Cruising On Autopilot
Initially I began using the CoolPix in tourist mode: that is, point and shoot with the autofocus and default settings. I've achieved excellent results this way with my Epson camera. Like many graphic designers, I'm only an amateur photographer and don't expect to delve as frequently into the manual mode settings as would a professional.
Using a point-and-shoot approach, the CoolPix's automatic settings captured these vibrant colors.
The foreground is crisp, while the background is a bit blurry.
Ergonomic tedium aside (rotate lens, remove cap, turn on camera, press Monitor twice), shots were easy to frame and shoot with the viewfinder. I liked the 3x optical zoom, a feature I use often for wildflowers and foliage. If I didn't disable the LCD monitor the extra digital zoom (up to 4x) kicked in when I held the Zoom button for more than 2 seconds. But digital enlargements can't be seen in the viewfinder (only in the LCD), so I didn't always notice. While the 1.8-inch LCD is slightly smaller than my Epson's 2-inch screen, the CoolPix's is definitely much easier to see than the Epson's, especially in bright light.
This picture of Mt. Hood was taken at a distance of 8 miles using the CoolPix's 3x optical zoom.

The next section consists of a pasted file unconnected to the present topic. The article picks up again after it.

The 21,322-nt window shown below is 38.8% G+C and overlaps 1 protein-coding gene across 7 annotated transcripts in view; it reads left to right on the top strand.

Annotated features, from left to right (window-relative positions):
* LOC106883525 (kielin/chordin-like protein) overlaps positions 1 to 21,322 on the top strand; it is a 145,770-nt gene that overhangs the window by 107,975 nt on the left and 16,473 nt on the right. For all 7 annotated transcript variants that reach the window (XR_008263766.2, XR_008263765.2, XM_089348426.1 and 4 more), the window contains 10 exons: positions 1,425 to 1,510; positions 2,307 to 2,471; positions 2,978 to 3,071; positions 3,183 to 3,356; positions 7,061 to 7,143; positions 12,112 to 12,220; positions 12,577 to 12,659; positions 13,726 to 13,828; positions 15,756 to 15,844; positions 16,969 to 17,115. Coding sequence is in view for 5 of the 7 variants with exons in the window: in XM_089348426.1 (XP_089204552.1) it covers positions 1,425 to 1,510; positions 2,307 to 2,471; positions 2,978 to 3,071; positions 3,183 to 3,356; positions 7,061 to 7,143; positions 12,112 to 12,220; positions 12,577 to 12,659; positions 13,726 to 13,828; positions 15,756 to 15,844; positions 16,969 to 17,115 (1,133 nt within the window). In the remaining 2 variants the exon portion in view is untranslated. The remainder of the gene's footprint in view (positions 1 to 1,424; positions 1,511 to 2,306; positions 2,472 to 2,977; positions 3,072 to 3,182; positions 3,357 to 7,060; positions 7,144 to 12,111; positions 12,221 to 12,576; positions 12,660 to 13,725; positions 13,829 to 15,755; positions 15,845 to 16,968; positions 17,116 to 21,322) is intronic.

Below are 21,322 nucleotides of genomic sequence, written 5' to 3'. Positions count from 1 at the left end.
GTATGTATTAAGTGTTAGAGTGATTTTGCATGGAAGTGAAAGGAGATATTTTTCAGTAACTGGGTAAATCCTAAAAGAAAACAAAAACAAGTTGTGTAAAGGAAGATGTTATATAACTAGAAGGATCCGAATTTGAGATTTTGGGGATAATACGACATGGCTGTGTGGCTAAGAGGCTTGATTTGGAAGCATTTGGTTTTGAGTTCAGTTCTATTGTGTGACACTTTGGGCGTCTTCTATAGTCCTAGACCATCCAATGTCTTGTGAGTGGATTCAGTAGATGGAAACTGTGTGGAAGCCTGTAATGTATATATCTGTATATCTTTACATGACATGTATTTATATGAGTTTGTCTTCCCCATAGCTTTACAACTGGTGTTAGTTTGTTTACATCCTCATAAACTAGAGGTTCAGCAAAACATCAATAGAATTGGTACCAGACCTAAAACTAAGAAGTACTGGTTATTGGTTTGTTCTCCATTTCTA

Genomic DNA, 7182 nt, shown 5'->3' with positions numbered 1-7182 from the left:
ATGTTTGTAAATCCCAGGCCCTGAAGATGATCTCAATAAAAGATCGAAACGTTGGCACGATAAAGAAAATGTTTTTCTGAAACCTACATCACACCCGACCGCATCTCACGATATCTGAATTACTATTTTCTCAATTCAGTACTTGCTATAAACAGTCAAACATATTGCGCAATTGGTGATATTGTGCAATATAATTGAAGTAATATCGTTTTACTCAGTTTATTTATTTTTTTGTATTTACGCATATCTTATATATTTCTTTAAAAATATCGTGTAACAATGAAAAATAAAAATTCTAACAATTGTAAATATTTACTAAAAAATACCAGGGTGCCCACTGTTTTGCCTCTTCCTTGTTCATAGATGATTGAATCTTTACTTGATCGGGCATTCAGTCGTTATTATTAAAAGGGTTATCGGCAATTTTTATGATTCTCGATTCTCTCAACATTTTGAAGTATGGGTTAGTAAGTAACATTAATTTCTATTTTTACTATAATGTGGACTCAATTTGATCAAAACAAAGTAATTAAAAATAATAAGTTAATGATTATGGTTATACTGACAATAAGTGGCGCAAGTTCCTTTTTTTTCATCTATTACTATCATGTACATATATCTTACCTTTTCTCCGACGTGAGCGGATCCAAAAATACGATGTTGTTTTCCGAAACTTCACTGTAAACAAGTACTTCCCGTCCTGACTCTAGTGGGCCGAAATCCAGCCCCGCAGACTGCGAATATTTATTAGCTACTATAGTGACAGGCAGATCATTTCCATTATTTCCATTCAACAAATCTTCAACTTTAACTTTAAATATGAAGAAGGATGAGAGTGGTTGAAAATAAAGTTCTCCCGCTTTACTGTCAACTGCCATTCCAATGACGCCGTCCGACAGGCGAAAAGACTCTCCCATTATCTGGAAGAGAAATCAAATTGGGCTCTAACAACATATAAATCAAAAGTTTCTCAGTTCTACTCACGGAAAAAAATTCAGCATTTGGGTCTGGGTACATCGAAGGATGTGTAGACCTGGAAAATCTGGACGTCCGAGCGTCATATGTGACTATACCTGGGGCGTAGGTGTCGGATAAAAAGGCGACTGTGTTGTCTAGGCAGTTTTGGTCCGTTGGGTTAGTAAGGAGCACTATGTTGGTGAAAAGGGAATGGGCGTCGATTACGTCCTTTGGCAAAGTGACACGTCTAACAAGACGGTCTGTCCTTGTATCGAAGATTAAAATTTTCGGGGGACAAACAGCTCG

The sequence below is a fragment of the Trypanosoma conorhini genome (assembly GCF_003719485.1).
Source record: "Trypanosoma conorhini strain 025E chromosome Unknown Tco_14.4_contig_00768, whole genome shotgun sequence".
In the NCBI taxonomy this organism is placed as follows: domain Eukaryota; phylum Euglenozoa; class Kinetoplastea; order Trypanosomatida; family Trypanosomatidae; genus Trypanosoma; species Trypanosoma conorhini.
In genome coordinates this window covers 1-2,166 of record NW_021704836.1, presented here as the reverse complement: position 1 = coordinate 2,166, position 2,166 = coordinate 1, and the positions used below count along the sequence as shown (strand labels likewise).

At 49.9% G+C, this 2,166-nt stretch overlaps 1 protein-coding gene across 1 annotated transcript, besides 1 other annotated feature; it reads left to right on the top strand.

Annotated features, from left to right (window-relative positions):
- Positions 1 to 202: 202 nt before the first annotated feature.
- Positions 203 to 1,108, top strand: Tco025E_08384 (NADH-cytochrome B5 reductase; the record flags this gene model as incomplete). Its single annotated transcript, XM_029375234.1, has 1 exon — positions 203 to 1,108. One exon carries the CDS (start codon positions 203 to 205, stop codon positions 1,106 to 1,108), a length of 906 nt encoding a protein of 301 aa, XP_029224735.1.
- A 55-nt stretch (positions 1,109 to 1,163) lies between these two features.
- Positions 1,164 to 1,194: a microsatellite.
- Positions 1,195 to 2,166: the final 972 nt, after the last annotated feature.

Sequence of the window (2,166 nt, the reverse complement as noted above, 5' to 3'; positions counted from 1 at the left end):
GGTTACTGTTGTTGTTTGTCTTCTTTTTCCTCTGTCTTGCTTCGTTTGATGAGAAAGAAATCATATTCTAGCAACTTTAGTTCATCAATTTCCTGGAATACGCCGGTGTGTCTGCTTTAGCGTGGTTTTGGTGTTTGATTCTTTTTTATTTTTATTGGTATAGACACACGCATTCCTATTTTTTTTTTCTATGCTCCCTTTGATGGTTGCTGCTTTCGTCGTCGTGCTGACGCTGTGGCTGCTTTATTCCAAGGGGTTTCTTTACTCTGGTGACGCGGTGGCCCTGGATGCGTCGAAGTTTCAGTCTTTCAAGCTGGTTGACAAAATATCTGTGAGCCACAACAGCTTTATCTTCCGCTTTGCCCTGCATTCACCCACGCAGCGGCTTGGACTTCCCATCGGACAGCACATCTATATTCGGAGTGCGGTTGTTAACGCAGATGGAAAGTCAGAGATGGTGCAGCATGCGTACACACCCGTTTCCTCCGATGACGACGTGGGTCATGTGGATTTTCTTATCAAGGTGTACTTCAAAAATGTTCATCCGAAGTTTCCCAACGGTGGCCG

Digital zoom doesn't improve close-up shots any better than your software can. The image on the left was taken using the 990's 4x digital zoom (interpolated by the camera). The image on the right was taken using the camera's 3x optical zoom, then cropped and enlarged (interpolated by PHOTO-PAINT)
Even when shooting in automatic mode I was presented with a lot of decisions to make: image size, image quality, focus method, flash mode, exposure compensation -- all of these can be adjusted. At the very least it's important to decide on image size and quality, as these determine storage requirements and the uses for which the pictures will be suitable. The terms "size" and "quality" confused me at first; I thought they referred to dimensions and resolution. Actually they refer to resolution and compression ratio, respectively.